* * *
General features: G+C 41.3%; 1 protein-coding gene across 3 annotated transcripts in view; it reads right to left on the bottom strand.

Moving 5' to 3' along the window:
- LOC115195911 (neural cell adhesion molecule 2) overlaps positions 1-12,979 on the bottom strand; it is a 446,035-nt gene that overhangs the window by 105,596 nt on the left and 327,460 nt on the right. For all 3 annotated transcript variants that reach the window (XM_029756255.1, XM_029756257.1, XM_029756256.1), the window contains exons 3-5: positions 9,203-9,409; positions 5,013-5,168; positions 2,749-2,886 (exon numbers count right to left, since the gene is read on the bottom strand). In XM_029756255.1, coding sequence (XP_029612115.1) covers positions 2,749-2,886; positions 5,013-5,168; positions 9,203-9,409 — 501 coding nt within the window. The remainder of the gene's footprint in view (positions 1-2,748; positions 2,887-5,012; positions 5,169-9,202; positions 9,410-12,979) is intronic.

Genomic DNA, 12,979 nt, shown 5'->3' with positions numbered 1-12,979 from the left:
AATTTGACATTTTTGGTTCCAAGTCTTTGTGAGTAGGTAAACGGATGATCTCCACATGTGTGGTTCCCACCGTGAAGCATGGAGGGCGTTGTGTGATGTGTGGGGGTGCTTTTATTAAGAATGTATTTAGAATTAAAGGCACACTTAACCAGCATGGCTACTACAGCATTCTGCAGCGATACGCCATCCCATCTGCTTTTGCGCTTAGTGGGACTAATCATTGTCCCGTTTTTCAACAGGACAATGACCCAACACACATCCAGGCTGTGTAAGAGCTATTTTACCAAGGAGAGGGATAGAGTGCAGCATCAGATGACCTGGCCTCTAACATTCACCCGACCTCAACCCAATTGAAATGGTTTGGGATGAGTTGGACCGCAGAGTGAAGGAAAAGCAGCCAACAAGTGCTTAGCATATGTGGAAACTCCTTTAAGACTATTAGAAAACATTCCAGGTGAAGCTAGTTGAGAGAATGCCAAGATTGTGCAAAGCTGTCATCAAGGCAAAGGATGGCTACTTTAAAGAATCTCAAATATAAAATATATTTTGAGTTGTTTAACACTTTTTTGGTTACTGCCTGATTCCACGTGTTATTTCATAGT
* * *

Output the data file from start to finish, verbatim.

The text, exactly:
General features: G+C 41.3%; 1 protein-coding gene across 3 annotated transcripts in view; it reads right to left on the bottom strand.

Moving 5' to 3' along the window:
- LOC115195911 (neural cell adhesion molecule 2) overlaps positions 1-12,979 on the bottom strand; it is a 446,035-nt gene that overhangs the window by 105,596 nt on the left and 327,460 nt on the right. For all 3 annotated transcript variants that reach the window (XM_029756255.1, XM_029756257.1, XM_029756256.1), the window contains exons 3-5: positions 9,203-9,409; positions 5,013-5,168; positions 2,749-2,886 (exon numbers count right to left, since the gene is read on the bottom strand). In XM_029756255.1, coding sequence (XP_029612115.1) covers positions 2,749-2,886; positions 5,013-5,168; positions 9,203-9,409 — 501 coding nt within the window. The remainder of the gene's footprint in view (positions 1-2,748; positions 2,887-5,012; positions 5,169-9,202; positions 9,410-12,979) is intronic.

Genomic DNA, 12,979 nt, shown 5'->3' with positions numbered 1-12,979 from the left:
AATTTGACATTTTTGGTTCCAAGTCTTTGTGAGTAGGTAAACGGATGATCTCCACATGTGTGGTTCCCACCGTGAAGCATGGAGGGCGTTGTGTGATGTGTGGGGGTGCTTTTATTAAGAATGTATTTAGAATTAAAGGCACACTTAACCAGCATGGCTACTACAGCATTCTGCAGCGATACGCCATCCCATCTGCTTTTGCGCTTAGTGGGACTAATCATTGTCCCGTTTTTCAACAGGACAATGACCCAACACACATCCAGGCTGTGTAAGAGCTATTTTACCAAGGAGAGGGATAGAGTGCAGCATCAGATGACCTGGCCTCTAACATTCACCCGACCTCAACCCAATTGAAATGGTTTGGGATGAGTTGGACCGCAGAGTGAAGGAAAAGCAGCCAACAAGTGCTTAGCATATGTGGAAACTCCTTTAAGACTATTAGAAAACATTCCAGGTGAAGCTAGTTGAGAGAATGCCAAGATTGTGCAAAGCTGTCATCAAGGCAAAGGATGGCTACTTTAAAGAATCTCAAATATAAAATATATTTTGAGTTGTTTAACACTTTTTTGGTTACTGCCTGATTCCACGTGTTATTTCATAGT